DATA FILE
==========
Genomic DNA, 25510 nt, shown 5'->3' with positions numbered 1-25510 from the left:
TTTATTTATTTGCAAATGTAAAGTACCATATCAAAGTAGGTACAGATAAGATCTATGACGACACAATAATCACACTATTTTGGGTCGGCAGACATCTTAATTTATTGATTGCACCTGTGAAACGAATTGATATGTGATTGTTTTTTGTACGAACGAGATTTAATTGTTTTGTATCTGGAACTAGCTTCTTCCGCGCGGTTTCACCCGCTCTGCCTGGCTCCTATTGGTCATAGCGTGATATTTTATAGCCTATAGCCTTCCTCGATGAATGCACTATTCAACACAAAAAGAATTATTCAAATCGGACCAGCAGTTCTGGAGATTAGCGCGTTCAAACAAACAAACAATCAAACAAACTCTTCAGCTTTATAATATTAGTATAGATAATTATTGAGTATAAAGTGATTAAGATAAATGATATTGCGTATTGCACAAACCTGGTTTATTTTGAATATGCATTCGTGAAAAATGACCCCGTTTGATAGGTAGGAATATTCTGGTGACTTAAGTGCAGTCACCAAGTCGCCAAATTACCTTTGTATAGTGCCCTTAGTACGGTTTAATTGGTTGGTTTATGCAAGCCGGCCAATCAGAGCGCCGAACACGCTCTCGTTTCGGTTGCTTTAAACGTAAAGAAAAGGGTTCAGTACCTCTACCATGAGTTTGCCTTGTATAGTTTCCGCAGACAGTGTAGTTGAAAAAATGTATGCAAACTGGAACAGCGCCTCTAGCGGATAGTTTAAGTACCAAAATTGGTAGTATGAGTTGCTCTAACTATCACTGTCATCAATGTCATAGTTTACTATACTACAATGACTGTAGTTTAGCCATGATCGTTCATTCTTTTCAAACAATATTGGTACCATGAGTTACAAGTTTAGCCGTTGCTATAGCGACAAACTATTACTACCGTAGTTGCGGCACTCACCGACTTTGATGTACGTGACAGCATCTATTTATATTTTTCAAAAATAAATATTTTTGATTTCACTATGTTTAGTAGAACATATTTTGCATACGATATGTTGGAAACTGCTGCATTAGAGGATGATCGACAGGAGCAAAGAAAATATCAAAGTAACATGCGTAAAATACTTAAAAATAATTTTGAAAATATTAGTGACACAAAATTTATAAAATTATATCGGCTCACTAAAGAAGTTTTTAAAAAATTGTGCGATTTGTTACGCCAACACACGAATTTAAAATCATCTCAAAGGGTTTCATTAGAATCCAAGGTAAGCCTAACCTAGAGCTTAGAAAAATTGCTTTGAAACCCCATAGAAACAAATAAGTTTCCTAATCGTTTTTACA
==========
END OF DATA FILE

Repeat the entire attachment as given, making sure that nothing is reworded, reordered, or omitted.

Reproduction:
Genomic DNA, 25510 nt, shown 5'->3' with positions numbered 1-25510 from the left:
TTTATTTATTTGCAAATGTAAAGTACCATATCAAAGTAGGTACAGATAAGATCTATGACGACACAATAATCACACTATTTTGGGTCGGCAGACATCTTAATTTATTGATTGCACCTGTGAAACGAATTGATATGTGATTGTTTTTTGTACGAACGAGATTTAATTGTTTTGTATCTGGAACTAGCTTCTTCCGCGCGGTTTCACCCGCTCTGCCTGGCTCCTATTGGTCATAGCGTGATATTTTATAGCCTATAGCCTTCCTCGATGAATGCACTATTCAACACAAAAAGAATTATTCAAATCGGACCAGCAGTTCTGGAGATTAGCGCGTTCAAACAAACAAACAATCAAACAAACTCTTCAGCTTTATAATATTAGTATAGATAATTATTGAGTATAAAGTGATTAAGATAAATGATATTGCGTATTGCACAAACCTGGTTTATTTTGAATATGCATTCGTGAAAAATGACCCCGTTTGATAGGTAGGAATATTCTGGTGACTTAAGTGCAGTCACCAAGTCGCCAAATTACCTTTGTATAGTGCCCTTAGTACGGTTTAATTGGTTGGTTTATGCAAGCCGGCCAATCAGAGCGCCGAACACGCTCTCGTTTCGGTTGCTTTAAACGTAAAGAAAAGGGTTCAGTACCTCTACCATGAGTTTGCCTTGTATAGTTTCCGCAGACAGTGTAGTTGAAAAAATGTATGCAAACTGGAACAGCGCCTCTAGCGGATAGTTTAAGTACCAAAATTGGTAGTATGAGTTGCTCTAACTATCACTGTCATCAATGTCATAGTTTACTATACTACAATGACTGTAGTTTAGCCATGATCGTTCATTCTTTTCAAACAATATTGGTACCATGAGTTACAAGTTTAGCCGTTGCTATAGCGACAAACTATTACTACCGTAGTTGCGGCACTCACCGACTTTGATGTACGTGACAGCATCTATTTATATTTTTCAAAAATAAATATTTTTGATTTCACTATGTTTAGTAGAACATATTTTGCATACGATATGTTGGAAACTGCTGCATTAGAGGATGATCGACAGGAGCAAAGAAAATATCAAAGTAACATGCGTAAAATACTTAAAAATAATTTTGAAAATATTAGTGACACAAAATTTATAAAATTATATCGGCTCACTAAAGAAGTTTTTAAAAAATTGTGCGATTTGTTACGCCAACACACGAATTTAAAATCATCTCAAAGGGTTTCATTAGAATCCAAGGTAAGCCTAACCTAGAGCTTAGAAAAATTGCTTTGAAACCCCATAGAAACAAATAAGTTTCCTAATCGTTTTTACA